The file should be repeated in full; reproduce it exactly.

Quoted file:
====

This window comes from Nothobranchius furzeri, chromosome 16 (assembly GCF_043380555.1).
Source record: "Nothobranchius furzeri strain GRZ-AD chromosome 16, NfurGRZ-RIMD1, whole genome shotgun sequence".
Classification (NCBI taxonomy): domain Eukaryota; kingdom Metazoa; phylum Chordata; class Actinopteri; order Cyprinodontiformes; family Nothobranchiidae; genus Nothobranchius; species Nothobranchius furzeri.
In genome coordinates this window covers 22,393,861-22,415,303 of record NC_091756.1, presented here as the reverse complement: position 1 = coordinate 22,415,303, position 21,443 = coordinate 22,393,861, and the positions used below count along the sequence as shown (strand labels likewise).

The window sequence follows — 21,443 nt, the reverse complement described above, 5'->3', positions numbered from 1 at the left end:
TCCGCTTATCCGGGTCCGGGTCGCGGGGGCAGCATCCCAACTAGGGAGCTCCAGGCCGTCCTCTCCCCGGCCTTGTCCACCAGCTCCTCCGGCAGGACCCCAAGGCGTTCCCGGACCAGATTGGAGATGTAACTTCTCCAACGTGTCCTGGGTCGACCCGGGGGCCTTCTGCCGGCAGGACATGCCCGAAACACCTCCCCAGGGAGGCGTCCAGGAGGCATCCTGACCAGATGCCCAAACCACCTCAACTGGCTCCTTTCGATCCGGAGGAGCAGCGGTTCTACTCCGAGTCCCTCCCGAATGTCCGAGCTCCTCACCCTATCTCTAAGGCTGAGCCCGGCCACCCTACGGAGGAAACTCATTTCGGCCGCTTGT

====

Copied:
This window comes from Nothobranchius furzeri, chromosome 16 (assembly GCF_043380555.1).
Source record: "Nothobranchius furzeri strain GRZ-AD chromosome 16, NfurGRZ-RIMD1, whole genome shotgun sequence".
Classification (NCBI taxonomy): domain Eukaryota; kingdom Metazoa; phylum Chordata; class Actinopteri; order Cyprinodontiformes; family Nothobranchiidae; genus Nothobranchius; species Nothobranchius furzeri.
In genome coordinates this window covers 22,393,861-22,415,303 of record NC_091756.1, presented here as the reverse complement: position 1 = coordinate 22,415,303, position 21,443 = coordinate 22,393,861, and the positions used below count along the sequence as shown (strand labels likewise).

The window sequence follows — 21,443 nt, the reverse complement described above, 5'->3', positions numbered from 1 at the left end:
TCCGCTTATCCGGGTCCGGGTCGCGGGGGCAGCATCCCAACTAGGGAGCTCCAGGCCGTCCTCTCCCCGGCCTTGTCCACCAGCTCCTCCGGCAGGACCCCAAGGCGTTCCCGGACCAGATTGGAGATGTAACTTCTCCAACGTGTCCTGGGTCGACCCGGGGGCCTTCTGCCGGCAGGACATGCCCGAAACACCTCCCCAGGGAGGCGTCCAGGAGGCATCCTGACCAGATGCCCAAACCACCTCAACTGGCTCCTTTCGATCCGGAGGAGCAGCGGTTCTACTCCGAGTCCCTCCCGAATGTCCGAGCTCCTCACCCTATCTCTAAGGCTGAGCCCGGCCACCCTACGGAGGAAACTCATTTCGGCCGCTTGT